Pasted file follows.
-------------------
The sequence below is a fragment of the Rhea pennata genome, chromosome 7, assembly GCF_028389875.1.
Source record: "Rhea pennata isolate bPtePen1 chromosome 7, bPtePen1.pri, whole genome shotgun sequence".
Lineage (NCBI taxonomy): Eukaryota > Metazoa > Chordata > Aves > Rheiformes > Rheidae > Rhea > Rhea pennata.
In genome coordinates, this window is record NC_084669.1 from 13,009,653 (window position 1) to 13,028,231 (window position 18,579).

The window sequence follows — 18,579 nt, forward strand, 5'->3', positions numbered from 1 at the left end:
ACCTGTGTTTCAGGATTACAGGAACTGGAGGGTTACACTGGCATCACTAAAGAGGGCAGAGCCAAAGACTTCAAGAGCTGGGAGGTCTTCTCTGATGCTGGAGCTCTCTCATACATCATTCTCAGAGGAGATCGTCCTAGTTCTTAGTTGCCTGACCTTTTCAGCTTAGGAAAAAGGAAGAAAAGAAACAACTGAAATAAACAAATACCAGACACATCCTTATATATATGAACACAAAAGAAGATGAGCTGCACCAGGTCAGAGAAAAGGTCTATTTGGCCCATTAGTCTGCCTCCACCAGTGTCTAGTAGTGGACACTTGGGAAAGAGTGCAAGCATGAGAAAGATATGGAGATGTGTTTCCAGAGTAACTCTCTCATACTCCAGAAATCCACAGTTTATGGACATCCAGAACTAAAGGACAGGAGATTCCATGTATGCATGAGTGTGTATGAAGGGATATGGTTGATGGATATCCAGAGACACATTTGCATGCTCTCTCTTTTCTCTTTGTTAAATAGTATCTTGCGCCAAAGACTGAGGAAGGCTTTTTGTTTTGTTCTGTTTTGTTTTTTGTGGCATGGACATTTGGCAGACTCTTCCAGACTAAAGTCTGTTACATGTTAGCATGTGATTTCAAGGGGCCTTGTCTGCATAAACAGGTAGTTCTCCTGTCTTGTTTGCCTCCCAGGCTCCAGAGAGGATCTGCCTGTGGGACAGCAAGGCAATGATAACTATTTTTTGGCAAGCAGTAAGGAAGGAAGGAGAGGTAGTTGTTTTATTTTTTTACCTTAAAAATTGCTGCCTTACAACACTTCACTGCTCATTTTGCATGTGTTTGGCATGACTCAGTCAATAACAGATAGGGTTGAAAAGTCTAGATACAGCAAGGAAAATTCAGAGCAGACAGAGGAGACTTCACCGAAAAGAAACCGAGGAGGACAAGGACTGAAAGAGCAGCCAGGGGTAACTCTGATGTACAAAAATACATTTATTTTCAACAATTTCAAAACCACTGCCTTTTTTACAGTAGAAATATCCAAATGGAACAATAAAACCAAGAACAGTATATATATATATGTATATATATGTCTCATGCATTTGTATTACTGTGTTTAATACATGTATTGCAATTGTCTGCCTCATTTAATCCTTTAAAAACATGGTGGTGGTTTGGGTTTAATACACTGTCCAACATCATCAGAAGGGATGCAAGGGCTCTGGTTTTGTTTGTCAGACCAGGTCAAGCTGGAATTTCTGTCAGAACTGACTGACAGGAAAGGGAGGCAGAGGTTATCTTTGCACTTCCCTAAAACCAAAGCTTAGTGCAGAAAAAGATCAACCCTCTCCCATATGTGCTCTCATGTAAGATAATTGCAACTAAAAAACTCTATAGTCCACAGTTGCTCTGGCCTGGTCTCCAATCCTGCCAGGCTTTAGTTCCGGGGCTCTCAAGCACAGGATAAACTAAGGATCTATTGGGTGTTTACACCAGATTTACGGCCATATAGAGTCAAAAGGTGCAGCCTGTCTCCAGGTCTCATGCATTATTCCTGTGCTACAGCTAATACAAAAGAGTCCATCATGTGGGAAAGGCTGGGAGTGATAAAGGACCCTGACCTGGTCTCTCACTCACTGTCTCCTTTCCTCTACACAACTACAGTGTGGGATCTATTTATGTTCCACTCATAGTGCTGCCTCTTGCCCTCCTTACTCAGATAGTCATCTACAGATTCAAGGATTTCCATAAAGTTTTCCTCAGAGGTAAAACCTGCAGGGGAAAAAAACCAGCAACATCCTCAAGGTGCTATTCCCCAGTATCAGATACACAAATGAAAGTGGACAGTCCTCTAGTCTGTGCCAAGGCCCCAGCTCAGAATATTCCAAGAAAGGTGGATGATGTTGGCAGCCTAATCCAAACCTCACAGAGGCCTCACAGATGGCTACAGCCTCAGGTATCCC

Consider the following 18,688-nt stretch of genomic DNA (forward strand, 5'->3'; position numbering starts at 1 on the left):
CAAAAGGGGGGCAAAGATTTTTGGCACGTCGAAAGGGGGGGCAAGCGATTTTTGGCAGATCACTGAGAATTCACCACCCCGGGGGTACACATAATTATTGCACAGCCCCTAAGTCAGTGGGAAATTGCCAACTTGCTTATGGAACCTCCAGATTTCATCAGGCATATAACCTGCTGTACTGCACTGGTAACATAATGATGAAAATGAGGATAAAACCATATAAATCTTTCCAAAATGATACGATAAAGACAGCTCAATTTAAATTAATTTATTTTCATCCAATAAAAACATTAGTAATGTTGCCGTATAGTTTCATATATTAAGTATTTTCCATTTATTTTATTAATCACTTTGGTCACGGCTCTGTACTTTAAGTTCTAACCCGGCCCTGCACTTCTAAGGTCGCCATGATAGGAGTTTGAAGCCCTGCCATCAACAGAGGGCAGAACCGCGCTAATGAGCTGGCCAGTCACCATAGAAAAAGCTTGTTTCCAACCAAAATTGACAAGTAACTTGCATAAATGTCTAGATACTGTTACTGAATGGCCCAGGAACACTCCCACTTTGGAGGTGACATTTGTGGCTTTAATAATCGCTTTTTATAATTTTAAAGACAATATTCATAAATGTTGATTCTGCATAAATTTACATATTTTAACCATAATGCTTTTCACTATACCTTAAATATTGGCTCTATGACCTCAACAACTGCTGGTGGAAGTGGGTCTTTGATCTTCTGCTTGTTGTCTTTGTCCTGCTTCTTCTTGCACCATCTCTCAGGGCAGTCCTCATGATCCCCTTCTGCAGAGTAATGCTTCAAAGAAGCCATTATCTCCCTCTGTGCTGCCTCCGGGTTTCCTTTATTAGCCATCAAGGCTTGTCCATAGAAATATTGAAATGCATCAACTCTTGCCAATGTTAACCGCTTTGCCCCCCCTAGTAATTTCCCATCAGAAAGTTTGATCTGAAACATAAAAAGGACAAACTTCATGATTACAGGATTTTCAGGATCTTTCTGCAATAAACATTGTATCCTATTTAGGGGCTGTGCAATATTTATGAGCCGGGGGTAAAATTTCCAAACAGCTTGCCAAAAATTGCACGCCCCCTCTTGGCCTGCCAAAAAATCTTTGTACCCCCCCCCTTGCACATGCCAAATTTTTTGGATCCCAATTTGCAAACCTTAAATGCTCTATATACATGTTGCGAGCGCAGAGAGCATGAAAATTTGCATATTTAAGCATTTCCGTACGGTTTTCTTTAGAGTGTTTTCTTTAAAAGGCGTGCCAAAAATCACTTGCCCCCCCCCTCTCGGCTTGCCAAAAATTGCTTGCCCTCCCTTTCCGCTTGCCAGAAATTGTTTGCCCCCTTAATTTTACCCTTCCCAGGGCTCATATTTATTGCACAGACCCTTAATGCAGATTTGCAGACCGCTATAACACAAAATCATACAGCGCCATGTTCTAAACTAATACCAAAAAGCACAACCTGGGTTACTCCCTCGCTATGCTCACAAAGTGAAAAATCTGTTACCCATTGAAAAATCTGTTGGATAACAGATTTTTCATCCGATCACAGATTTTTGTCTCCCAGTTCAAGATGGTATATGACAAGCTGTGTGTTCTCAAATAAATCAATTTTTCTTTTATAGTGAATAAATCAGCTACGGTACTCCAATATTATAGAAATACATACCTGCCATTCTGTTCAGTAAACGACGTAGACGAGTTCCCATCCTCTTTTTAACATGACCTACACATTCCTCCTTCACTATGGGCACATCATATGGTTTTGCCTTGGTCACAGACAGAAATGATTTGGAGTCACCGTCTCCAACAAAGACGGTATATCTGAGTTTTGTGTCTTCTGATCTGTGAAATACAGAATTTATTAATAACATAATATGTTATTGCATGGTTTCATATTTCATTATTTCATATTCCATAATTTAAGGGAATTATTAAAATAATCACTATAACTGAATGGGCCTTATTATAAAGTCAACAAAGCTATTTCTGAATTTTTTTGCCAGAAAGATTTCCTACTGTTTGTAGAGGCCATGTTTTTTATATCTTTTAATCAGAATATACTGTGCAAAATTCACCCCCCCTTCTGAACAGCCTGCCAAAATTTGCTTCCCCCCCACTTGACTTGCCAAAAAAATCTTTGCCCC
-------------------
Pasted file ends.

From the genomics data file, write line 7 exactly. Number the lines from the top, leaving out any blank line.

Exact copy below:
Consider the following 18,688-nt stretch of genomic DNA (forward strand, 5'->3'; position numbering starts at 1 on the left):